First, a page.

ORLANDO, Fla.-During his Oct. 20 keynote talk at the Gartner Symposium/ITxpo 2010, Cisco CEO John Chambers told the assembled IT pros and executives that video will soon be entering their businesses-whether they want it to or not.
"We believe that video is the next voice, the next data. We started with that premise seven years ago," Chambers said. "The market transition is going to take place whether we want it to, or not." He characterized Cisco's bet on video-centric networking as a potentially substantial risk-one that he was not only more than willing to take, but whose underlying technology had been under development within Cisco for years.
He added: "I think one of the important things to remember as an IT administrator or business leader is that transitions wait for no one."
Cisco's current strategy involves expanding into high-growth sectors such as cloud, virtualization and data centers. But during his talk, Chambers also focused on businesses' need to incorporate a wide variety of consumer devices within IT infrastructure-and to wrestle with the resulting security and reliability issues.
Cisco itself has "tried to limit devices," Chambers said, but "it became very obvious four years ago that we wouldn't be able to do that." That apparently helped to develop Cisco's current vision of providing network intelligence and tools capable of delivering content to users anywhere on any device, anywhere in the world. Deploying that network, in turn, involves advances in cloud, virtualization and other technology.
Echoing the previous day's keynote comments by Salesforce.com CEO Marc Benioff, who suggested that large IT vendors have an interest in maintaining outdated paradigms, Chambers said that the transition to the cloud was something resisted by "the incumbent players" who "have very little interest in having this occur, because you sell [fewer] servers, less storage."
Chambers also took issue with the idea that a network could be run on a system of "dumb pipes" guided by a localized, server-centric intelligence. "I think intelligence will be spread throughout the entire fabric of the network," he said. "A server separate from the network [and] separate from storage ... is not the right way to approach it. I would never enter the server business as stand-alone; I'd enter it connected to the network and applications and software."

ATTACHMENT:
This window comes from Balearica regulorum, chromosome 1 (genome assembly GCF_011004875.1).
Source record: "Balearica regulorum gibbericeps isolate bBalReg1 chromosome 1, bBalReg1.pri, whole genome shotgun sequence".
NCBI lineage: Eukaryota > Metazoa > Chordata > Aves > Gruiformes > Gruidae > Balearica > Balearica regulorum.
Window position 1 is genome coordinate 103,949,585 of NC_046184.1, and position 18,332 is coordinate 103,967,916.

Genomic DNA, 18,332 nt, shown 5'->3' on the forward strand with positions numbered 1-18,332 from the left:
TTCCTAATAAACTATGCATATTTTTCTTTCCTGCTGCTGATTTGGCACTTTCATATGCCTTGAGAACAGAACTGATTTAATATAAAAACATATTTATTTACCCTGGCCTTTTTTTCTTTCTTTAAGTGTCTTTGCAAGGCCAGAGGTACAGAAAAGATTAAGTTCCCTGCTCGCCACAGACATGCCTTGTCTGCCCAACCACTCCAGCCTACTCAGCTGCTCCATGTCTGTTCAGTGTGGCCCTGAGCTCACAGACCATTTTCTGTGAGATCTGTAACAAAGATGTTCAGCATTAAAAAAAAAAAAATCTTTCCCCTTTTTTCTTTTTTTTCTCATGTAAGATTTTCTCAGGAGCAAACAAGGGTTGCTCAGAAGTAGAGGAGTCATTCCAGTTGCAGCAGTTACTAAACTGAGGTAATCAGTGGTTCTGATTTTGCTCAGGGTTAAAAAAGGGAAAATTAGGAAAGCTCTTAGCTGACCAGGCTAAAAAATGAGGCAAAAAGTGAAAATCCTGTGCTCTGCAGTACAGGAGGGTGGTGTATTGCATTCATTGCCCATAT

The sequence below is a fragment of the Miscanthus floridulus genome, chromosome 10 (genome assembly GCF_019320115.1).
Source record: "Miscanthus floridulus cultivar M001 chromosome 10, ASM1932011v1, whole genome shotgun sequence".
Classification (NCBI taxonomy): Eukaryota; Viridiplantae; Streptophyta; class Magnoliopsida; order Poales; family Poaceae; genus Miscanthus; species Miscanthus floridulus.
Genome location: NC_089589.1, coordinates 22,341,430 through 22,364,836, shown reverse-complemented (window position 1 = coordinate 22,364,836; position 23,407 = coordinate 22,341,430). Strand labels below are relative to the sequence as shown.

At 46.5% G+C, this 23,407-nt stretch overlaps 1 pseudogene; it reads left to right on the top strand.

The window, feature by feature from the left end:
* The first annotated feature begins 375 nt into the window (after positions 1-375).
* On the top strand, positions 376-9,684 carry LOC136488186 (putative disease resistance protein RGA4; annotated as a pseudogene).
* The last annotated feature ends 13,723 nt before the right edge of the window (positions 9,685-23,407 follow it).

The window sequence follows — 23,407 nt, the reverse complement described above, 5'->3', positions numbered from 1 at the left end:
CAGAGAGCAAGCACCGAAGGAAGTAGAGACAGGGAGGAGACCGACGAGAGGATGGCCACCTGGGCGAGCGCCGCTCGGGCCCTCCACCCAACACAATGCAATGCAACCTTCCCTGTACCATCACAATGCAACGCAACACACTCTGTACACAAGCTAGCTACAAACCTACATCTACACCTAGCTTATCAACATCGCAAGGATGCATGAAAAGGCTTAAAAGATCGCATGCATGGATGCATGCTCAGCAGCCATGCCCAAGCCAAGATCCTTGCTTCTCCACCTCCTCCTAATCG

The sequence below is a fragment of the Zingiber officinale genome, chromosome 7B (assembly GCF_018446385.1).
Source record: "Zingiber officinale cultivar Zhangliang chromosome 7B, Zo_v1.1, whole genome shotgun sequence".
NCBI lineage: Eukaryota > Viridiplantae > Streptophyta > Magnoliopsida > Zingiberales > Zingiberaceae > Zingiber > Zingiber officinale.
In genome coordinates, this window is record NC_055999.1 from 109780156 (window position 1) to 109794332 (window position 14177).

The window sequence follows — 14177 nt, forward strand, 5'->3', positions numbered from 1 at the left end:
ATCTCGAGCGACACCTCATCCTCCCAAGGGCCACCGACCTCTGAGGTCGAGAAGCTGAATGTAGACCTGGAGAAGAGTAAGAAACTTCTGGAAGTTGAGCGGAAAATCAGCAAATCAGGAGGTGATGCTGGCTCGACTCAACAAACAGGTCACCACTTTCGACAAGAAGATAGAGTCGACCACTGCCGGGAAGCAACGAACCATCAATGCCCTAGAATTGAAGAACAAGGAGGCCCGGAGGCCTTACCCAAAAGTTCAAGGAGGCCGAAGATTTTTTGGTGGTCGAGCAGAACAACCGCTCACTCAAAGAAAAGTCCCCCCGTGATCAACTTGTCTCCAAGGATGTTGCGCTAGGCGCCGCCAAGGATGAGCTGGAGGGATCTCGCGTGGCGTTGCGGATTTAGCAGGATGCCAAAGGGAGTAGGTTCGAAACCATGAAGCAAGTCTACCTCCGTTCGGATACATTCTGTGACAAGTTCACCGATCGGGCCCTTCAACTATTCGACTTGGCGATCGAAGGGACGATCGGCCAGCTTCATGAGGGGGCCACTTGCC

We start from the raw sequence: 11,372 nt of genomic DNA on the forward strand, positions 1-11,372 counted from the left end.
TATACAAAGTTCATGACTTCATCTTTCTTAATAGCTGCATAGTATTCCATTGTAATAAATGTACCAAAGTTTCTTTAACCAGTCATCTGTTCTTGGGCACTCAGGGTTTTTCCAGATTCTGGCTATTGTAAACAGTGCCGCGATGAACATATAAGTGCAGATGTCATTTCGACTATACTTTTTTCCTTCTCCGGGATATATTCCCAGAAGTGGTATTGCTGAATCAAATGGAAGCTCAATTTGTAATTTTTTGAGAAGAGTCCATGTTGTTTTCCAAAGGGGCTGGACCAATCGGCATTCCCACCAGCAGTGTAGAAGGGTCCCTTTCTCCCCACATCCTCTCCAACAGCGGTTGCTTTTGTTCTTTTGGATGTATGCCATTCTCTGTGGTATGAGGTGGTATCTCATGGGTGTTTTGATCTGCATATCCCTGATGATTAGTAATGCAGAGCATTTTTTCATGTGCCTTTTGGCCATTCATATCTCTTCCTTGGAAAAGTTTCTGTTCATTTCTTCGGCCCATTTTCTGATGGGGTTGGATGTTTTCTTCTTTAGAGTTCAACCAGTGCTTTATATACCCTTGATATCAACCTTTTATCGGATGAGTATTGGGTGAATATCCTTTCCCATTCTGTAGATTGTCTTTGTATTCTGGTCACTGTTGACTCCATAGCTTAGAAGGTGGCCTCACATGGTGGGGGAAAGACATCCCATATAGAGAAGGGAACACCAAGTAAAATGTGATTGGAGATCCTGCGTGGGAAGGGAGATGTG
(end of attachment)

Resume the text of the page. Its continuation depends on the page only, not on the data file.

For the CIOs and other IT pros listening, however, the bigger question may be how to sell their CEO on the concept of an intelligent network-and the costs that go with it. Pressed by Gartner analysts, Chambers insisted that his company's products contribute to customers' productivity.
"You talk to [a CEO] about clouds and network and video," here he made a snoring sound. "It's about revenue per employee." Video, virtualized collaboration and other tools can supposedly make those employees more productive and fatten a company's bottom line.
For CEOs, he added, the first question is "How can I use my assets more productively?" The second is, "What are my new revenue streams?" Technology can contribute to both of those goals: "I think we're going to see an inflection point where CEOs start to talk about ... evolving technology as a constant theme."
Meanwhile, Cisco continues to push its products for both businesses and consumers. The company reported record numbers for its fiscal 2010 fourth quarter, with $10.8 billion in revenue and $1.9 billion in net income.
During an Aug. 11 earnings call to discuss those numbers, Chambers predicted that first-quarter 2011 revenues would grow 18 to 20 percent year-over-year, but also that the broader economic outlook remained uncertain: "The economy continues to be the wild card in many of our customers' minds."
Cisco's quarterly numbers also came in slightly below analysts' expectations. However, the company's product lines generally experienced growth, to the tune of 12 percent in switching, 4 percent in routers, 20 percent in unified communications, 90 percent in UCS (Unified Computing System) and 30 percent in wireless.